Compare the counts for some variables between two samples
In this case, the test is similar to the best fit (above) but rather than estimate the expected counts from the expected distribution, the test is comparing two sets of sampled counts to see if their frequencies are different enough to suggest that the underlying populations have different distributions.
This is, in effect, the same code as above  only in this case we have actual expected values to match, rather than having to estimate them from the sample.
from scipy.stats import chisquare
# can we assume anything from our sample
significance = 0.05
# what counts did we see in our samples?
observed\_counts\_A = \[32, 65, 97, 450\]
observed\_counts\_B = \[27, 73, 82, 468\]
########################
# Get the stat data
(chi\_stat, p\_value) = chisquare(observed\_counts\_A, observed\_counts\_B)
# report
print('chi\_stat: %0.5f, p\_value: %0.5f' % (chi\_stat, p\_value))
if p\_value > significance:
print("Fail to reject the null hypothesis  we have nothing else to say")
else:
print("Reject the null hypothesis  suggest the alternative hypothesis is true")
Check single sample to see if the discrete variables are independent
In this case you have a sample from a population, over two discrete variables, and you want to tell if these two discrete variables have some kind of relationship  or if they are independent.
NOTE: this is for discrete variables (i.e. categories). If you wanted to check if numeric variables are independent you’d want to consider using something like a linear regression.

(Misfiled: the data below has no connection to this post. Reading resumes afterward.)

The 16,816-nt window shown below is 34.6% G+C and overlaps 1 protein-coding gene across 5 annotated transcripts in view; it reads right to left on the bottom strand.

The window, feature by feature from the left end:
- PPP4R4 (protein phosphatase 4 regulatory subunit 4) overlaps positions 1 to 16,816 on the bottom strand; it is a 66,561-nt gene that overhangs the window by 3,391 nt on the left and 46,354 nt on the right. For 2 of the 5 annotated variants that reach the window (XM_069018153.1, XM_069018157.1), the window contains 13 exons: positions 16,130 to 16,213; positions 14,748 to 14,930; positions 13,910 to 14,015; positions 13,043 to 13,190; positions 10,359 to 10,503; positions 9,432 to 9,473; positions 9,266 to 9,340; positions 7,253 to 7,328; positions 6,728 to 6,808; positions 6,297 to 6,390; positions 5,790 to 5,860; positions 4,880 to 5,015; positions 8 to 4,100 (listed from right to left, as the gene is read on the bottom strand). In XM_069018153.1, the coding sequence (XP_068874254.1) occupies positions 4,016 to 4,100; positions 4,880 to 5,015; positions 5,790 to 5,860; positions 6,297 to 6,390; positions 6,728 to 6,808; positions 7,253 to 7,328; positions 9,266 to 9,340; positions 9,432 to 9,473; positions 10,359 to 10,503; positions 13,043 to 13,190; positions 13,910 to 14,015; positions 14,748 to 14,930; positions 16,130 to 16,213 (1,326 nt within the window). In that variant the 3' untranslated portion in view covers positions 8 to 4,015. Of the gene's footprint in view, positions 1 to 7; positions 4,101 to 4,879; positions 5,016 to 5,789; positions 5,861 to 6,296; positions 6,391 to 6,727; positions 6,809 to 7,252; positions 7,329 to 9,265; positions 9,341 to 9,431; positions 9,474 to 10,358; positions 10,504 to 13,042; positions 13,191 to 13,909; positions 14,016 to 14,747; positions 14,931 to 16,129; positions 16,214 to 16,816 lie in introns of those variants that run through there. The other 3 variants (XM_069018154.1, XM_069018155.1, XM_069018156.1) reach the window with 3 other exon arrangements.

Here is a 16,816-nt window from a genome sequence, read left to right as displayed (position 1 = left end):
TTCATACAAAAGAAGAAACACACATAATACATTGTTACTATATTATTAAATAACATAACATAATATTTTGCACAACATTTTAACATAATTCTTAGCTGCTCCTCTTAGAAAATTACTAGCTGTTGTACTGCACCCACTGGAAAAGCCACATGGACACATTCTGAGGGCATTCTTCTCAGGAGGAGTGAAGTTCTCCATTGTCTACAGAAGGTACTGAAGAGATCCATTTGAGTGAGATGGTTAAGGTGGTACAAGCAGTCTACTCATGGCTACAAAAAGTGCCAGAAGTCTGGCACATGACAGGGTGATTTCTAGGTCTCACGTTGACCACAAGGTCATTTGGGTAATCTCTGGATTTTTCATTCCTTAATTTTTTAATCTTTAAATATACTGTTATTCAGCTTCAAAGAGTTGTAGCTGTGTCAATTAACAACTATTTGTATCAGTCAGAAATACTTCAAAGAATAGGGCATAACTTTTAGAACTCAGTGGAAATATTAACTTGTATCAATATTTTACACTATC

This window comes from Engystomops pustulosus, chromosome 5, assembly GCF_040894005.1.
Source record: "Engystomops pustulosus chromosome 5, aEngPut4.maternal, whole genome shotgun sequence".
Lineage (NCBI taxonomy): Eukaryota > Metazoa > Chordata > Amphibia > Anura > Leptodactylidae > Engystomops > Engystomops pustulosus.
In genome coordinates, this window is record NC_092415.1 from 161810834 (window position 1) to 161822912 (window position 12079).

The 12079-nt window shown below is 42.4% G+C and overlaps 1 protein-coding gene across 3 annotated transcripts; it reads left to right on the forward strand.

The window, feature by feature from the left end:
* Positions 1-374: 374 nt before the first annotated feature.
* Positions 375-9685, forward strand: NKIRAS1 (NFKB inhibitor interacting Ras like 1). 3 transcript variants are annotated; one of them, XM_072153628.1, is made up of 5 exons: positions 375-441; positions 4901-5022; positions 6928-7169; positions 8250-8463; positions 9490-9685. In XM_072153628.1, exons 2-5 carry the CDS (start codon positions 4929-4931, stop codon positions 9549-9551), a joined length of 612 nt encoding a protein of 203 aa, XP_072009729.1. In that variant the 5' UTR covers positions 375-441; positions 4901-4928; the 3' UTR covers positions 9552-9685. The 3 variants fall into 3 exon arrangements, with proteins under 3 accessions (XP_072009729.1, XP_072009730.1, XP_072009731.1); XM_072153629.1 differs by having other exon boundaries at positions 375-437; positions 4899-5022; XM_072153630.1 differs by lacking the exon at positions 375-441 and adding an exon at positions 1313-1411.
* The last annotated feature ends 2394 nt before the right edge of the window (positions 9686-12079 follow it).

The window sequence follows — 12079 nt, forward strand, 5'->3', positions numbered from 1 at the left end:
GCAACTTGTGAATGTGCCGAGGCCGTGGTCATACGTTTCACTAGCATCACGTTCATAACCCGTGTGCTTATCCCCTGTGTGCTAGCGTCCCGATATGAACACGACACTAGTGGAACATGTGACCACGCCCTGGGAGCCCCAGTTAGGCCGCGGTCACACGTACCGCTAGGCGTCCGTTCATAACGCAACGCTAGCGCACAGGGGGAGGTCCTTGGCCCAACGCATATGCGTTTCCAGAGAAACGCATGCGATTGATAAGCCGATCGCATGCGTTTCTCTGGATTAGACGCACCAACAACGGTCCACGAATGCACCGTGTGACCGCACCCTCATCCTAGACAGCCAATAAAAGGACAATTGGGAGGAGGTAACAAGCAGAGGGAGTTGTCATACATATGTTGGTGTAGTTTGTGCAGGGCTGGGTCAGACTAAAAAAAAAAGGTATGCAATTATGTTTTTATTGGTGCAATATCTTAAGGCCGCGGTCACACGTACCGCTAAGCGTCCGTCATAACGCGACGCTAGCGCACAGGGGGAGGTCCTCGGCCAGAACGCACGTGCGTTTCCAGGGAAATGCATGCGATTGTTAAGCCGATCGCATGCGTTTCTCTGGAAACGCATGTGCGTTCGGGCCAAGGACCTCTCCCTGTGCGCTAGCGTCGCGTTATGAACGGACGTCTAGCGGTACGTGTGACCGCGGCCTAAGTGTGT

Suppose we had a pivot to see how people from different area types (town/country) voted for three different political parties.
The question we are asking is whether or not we can say whether or not there is likely to be a connection between these two variables (i.e. do town/country people have a strong preference to vote for a given party).
Party  
Cocktail Party  Garden Party  Mouse Party  
Voter Type  
Town  200  150  50 
Country  250  300  50 
The python code to check this is:
from scipy.stats import chi2\_contingency
import numpy as np
# can we assume anything from our sample
significance = 0.05
pivot = np.array(\[
# town votes
\[200,150,50\],
# country votes
\[250,300,50\]
\])
########################
# Get the stat data
(chi\_stat, p\_value, degrees\_of\_freedom, expected) = chi2\_contingency(pivot)
# report
print('chi\_stat: %0.5f, p\_value: %0.5f' % (chi\_stat, p\_value))
if p\_value > significance:
print("Fail to reject the null hypothesis  we have nothing else to say")
else:
print("Reject the null hypothesis  suggest the alternative hypothesis is true")
Thank you for reading the final part of our introduction into hypothesis testing. I hope you found it a useful introduction into the world of statistical analysis. If you would like to look deeper into this field, I’d suggest the following.
If you would like to know more or have any suggestions, please don't hesitate to reach out to us!